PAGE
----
The MRP-10 Preamplifier.
THE MRP-10 PREAMPLIFIER.
25 OCT 98 MRP10.TXT
This, as its name implies, is the tenth preamplifier worthy of
the name that I designed, and the third to be published, in
the Oct 1983 issue of Wireless World. (now Electronics World)
This article may not be easy to find, so I am looking into
putting it on this site.
You may be wondering what happened to the MRP5, MRP6, etc up
to MRP9. All these designs existed, though not all were
properly put in a case and preserved for posterity. Maybe one
day the truth will be told about these "lost" designs...
This my first IC opamp preamplifier design. It was conceived
and constructed when the wonderful 5534 opamp was relatively
commonplace in high-quality audio circuitry, but still
sufficently expensive that you thought twice before designing
it in. (Note that the 5532 is a dual 5534; it is the dominant
version. I tend to use the numbers interchangeably)
I was prompted that the time of the 5532 had come by an
article in the Audio Amateur. ["A Low Distortion IC
Preamp/Control Unit" Feb 1979, Issue #1.]
There were several aims when I designed the preamp:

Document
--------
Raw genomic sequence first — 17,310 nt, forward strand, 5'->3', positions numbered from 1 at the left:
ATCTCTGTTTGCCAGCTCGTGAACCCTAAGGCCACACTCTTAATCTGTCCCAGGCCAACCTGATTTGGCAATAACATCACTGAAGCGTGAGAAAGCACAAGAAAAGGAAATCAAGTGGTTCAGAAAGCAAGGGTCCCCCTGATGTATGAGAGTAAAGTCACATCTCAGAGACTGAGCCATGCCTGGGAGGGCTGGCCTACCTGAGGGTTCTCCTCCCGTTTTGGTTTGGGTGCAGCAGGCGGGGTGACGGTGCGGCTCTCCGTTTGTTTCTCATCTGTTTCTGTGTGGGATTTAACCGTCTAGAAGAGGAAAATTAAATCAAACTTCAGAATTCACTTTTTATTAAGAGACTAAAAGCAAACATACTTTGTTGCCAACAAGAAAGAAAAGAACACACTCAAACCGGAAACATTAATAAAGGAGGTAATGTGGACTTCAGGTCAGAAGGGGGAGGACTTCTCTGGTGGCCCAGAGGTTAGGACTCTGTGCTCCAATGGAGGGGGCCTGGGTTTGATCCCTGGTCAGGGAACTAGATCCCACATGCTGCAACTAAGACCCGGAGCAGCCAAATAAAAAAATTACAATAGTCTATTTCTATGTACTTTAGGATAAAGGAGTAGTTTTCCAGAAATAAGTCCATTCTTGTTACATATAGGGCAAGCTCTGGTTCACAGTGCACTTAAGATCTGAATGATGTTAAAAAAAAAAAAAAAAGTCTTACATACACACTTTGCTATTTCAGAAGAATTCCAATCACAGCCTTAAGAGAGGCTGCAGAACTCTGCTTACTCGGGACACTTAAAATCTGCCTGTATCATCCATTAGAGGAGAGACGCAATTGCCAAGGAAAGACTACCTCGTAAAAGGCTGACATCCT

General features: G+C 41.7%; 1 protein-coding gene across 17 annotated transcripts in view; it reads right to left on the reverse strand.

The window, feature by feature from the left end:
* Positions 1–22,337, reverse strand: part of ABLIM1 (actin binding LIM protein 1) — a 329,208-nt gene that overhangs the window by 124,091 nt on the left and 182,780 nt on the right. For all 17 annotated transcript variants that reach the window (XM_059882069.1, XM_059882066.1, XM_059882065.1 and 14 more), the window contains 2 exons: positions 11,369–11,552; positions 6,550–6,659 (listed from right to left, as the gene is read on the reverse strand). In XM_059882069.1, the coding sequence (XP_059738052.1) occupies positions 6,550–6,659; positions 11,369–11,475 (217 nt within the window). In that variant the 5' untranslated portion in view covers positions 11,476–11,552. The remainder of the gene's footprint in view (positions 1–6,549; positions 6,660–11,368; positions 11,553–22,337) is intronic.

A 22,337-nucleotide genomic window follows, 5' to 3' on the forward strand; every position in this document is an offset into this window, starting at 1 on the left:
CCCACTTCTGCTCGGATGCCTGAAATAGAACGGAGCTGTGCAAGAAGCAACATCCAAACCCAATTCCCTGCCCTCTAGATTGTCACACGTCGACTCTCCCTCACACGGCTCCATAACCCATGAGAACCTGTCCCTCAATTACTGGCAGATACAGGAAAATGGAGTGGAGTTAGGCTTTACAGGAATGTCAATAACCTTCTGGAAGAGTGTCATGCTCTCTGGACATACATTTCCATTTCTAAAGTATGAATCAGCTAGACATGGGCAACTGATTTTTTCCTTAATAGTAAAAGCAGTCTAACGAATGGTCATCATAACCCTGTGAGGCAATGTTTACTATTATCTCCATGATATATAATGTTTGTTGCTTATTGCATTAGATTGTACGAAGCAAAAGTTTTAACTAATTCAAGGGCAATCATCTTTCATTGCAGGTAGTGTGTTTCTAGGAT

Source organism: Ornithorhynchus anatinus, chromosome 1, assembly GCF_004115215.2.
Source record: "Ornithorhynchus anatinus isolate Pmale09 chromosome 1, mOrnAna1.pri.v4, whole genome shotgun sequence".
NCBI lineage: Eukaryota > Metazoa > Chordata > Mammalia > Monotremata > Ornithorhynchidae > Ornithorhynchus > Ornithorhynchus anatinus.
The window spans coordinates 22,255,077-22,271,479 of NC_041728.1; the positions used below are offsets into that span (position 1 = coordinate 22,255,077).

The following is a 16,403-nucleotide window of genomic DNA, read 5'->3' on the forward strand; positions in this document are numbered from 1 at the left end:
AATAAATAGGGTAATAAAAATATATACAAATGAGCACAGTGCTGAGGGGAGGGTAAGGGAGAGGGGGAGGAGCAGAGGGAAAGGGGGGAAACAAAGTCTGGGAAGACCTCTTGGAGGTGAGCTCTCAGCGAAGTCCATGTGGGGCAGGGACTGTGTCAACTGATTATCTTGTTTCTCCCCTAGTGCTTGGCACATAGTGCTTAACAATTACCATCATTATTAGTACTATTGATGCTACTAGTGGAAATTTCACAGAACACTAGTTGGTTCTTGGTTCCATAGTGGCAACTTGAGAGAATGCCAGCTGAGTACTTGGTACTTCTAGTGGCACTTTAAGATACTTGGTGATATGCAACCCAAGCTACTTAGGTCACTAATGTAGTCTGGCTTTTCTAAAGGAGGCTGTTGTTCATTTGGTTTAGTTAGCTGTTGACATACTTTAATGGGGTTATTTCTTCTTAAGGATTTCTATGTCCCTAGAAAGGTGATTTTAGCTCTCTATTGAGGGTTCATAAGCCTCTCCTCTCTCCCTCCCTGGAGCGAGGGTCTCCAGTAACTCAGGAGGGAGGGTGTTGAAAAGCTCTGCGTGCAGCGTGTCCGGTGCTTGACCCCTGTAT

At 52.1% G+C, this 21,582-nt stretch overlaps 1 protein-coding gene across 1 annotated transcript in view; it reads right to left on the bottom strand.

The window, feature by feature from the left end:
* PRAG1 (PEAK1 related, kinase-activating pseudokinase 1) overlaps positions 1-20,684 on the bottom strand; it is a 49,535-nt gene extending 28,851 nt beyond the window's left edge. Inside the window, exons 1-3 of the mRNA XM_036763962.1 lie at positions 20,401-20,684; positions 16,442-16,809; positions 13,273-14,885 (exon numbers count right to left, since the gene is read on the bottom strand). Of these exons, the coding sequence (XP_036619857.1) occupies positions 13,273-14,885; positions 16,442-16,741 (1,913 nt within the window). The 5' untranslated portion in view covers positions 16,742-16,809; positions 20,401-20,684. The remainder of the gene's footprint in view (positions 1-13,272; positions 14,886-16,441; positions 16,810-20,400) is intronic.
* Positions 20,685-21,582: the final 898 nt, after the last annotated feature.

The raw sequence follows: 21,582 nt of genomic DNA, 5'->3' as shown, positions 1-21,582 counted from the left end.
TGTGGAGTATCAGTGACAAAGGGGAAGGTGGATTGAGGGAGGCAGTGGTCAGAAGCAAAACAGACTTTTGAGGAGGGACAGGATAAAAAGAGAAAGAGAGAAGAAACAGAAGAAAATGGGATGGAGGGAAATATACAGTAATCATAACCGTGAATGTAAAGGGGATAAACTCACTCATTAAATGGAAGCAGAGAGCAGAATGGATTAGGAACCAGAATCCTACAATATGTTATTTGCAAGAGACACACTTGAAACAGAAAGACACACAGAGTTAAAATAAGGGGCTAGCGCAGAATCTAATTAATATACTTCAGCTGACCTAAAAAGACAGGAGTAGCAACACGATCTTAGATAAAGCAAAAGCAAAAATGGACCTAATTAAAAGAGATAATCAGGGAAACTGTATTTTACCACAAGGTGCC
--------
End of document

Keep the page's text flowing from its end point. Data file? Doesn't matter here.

1) To find out how good preamp performance could be, given
5532 opamps throughout. This meant back to dual supply rails,
with IC regulators.
2) To use an active volume control based on the Baxandall
concept, to hopefully eliminate channel imbalance problems.
1) Turn-off noises. For several years the MRP10 was use with a
power amp with no turn-off muting, and it let out a sort of
faint dying squeal when the power went off. This was far too
low in level to damage speakers etc, but it was annoying.
Therefore a FET shunt muting circuit was added to the preamp
output; this is so far unpublished.
2) Over the last ten years, the volume control has got rather
crunchy, sounding as though it has DC on it. The circuit
diagram shows this should not happen, and it is possibly just
down to elderly electrolytics. I will investigate when I get
3) Different sources at different levels; change from tape to
disc etc and the volume control needs adjustment. The only
answer to this appears to be separate gain controls on each
input, and they would need to preserve the interchannel
MOVING-COIL PHONO INPUT.
The MRP-10 was born into a world where the moving-magnet phono
cartridge was completely dominant. Moving-coil (MC) cartridges
had existed for many years, but were desperately expensive and
required exotic step-up transformers or head amplifiers.
Over the next five years this changed, and it became necessary
for a properly-equipped preamp to include an MC input. The MC
input preamp for the MRP-10 was published in Wireless World
in Dec 1987.
to The Institute